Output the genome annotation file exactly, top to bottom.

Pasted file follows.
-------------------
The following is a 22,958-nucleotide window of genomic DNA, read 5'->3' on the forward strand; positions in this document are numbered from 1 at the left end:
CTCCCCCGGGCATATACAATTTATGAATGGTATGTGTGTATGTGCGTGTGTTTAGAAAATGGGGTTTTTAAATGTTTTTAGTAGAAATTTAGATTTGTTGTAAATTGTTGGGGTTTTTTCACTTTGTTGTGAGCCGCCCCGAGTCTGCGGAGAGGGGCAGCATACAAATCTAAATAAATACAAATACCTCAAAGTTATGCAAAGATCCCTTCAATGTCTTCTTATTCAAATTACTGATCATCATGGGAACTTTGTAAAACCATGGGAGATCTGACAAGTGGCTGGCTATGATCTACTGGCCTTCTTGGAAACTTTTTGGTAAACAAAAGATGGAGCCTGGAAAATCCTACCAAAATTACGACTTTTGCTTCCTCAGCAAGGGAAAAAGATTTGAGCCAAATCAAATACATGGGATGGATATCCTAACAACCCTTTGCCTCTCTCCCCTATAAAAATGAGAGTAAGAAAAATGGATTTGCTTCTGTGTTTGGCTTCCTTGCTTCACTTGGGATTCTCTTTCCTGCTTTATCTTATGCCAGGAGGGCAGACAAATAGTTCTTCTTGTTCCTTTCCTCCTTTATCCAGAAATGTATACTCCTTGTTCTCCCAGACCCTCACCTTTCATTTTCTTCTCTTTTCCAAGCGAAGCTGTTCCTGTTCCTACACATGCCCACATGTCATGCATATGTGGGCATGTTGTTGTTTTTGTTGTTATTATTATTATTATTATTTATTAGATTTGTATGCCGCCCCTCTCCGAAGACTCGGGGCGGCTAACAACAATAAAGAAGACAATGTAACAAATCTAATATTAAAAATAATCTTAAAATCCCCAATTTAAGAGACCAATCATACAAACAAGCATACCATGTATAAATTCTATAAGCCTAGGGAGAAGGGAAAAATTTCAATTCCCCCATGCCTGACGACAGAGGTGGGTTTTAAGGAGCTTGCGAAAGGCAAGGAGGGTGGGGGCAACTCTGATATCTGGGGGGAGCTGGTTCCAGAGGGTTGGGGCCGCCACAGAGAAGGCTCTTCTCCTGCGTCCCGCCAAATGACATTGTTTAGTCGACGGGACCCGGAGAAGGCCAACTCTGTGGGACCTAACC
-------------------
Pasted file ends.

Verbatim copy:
The following is a 22,958-nucleotide window of genomic DNA, read 5'->3' on the forward strand; positions in this document are numbered from 1 at the left end:
CTCCCCCGGGCATATACAATTTATGAATGGTATGTGTGTATGTGCGTGTGTTTAGAAAATGGGGTTTTTAAATGTTTTTAGTAGAAATTTAGATTTGTTGTAAATTGTTGGGGTTTTTTCACTTTGTTGTGAGCCGCCCCGAGTCTGCGGAGAGGGGCAGCATACAAATCTAAATAAATACAAATACCTCAAAGTTATGCAAAGATCCCTTCAATGTCTTCTTATTCAAATTACTGATCATCATGGGAACTTTGTAAAACCATGGGAGATCTGACAAGTGGCTGGCTATGATCTACTGGCCTTCTTGGAAACTTTTTGGTAAACAAAAGATGGAGCCTGGAAAATCCTACCAAAATTACGACTTTTGCTTCCTCAGCAAGGGAAAAAGATTTGAGCCAAATCAAATACATGGGATGGATATCCTAACAACCCTTTGCCTCTCTCCCCTATAAAAATGAGAGTAAGAAAAATGGATTTGCTTCTGTGTTTGGCTTCCTTGCTTCACTTGGGATTCTCTTTCCTGCTTTATCTTATGCCAGGAGGGCAGACAAATAGTTCTTCTTGTTCCTTTCCTCCTTTATCCAGAAATGTATACTCCTTGTTCTCCCAGACCCTCACCTTTCATTTTCTTCTCTTTTCCAAGCGAAGCTGTTCCTGTTCCTACACATGCCCACATGTCATGCATATGTGGGCATGTTGTTGTTTTTGTTGTTATTATTATTATTATTATTTATTAGATTTGTATGCCGCCCCTCTCCGAAGACTCGGGGCGGCTAACAACAATAAAGAAGACAATGTAACAAATCTAATATTAAAAATAATCTTAAAATCCCCAATTTAAGAGACCAATCATACAAACAAGCATACCATGTATAAATTCTATAAGCCTAGGGAGAAGGGAAAAATTTCAATTCCCCCATGCCTGACGACAGAGGTGGGTTTTAAGGAGCTTGCGAAAGGCAAGGAGGGTGGGGGCAACTCTGATATCTGGGGGGAGCTGGTTCCAGAGGGTTGGGGCCGCCACAGAGAAGGCTCTTCTCCTGCGTCCCGCCAAATGACATTGTTTAGTCGACGGGACCCGGAGAAGGCCAACTCTGTGGGACCTAACC